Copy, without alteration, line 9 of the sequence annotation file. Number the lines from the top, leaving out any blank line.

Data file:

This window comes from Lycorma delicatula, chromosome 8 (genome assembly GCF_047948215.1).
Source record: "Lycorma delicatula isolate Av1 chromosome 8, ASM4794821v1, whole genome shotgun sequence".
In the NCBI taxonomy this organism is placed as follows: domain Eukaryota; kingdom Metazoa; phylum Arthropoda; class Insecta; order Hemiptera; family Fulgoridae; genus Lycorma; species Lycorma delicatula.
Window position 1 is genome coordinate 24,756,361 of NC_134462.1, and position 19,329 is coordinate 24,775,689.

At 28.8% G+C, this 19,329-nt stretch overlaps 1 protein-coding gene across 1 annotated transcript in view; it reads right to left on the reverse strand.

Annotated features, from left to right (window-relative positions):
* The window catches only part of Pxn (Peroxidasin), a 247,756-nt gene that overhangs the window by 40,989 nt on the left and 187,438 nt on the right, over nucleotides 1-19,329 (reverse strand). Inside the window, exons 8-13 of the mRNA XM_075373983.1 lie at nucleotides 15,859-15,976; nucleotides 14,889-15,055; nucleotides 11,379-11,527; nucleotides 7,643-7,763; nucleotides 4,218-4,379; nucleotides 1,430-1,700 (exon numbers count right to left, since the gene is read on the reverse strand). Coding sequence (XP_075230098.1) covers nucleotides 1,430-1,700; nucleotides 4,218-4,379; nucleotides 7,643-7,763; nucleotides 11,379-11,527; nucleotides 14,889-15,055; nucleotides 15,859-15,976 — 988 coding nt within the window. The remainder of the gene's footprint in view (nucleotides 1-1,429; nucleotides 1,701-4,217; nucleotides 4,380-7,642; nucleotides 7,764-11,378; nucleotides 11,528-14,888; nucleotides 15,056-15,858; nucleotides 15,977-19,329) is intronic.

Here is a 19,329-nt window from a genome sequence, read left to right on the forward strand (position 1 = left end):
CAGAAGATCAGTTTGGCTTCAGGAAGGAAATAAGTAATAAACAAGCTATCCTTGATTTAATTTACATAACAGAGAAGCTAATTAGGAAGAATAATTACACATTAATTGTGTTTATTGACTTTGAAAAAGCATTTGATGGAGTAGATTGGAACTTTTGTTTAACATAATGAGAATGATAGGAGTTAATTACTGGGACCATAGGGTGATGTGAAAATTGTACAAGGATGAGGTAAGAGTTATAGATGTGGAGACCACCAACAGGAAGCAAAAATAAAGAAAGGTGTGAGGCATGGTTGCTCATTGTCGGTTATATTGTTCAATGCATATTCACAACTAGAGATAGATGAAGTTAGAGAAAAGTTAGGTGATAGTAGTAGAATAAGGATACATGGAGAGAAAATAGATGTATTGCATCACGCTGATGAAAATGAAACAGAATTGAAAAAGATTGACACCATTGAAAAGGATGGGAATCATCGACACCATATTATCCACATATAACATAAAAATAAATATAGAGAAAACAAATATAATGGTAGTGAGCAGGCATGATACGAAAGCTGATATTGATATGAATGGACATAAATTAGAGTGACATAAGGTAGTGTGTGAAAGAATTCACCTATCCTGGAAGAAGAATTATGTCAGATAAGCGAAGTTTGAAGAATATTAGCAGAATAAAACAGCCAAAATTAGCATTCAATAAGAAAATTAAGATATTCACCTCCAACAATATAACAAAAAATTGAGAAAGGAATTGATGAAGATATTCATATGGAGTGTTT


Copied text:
CAGAAGATCAGTTTGGCTTCAGGAAGGAAATAAGTAATAAACAAGCTATCCTTGATTTAATTTACATAACAGAGAAGCTAATTAGGAAGAATAATTACACATTAATTGTGTTTATTGACTTTGAAAAAGCATTTGATGGAGTAGATTGGAACTTTTGTTTAACATAATGAGAATGATAGGAGTTAATTACTGGGACCATAGGGTGATGTGAAAATTGTACAAGGATGAGGTAAGAGTTATAGATGTGGAGACCACCAACAGGAAGCAAAAATAAAGAAAGGTGTGAGGCATGGTTGCTCATTGTCGGTTATATTGTTCAATGCATATTCACAACTAGAGATAGATGAAGTTAGAGAAAAGTTAGGTGATAGTAGTAGAATAAGGATACATGGAGAGAAAATAGATGTATTGCATCACGCTGATGAAAATGAAACAGAATTGAAAAAGATTGACACCATTGAAAAGGATGGGAATCATCGACACCATATTATCCACATATAACATAAAAATAAATATAGAGAAAACAAATATAATGGTAGTGAGCAGGCATGATACGAAAGCTGATATTGATATGAATGGACATAAATTAGAGTGACATAAGGTAGTGTGTGAAAGAATTCACCTATCCTGGAAGAAGAATTATGTCAGATAAGCGAAGTTTGAAGAATATTAGCAGAATAAAACAGCCAAAATTAGCATTCAATAAGAAAATTAAGATATTCACCTCCAACAATATAACAAAAAATTGAGAAAGGAATTGATGAAGATATTCATATGGAGTGTTT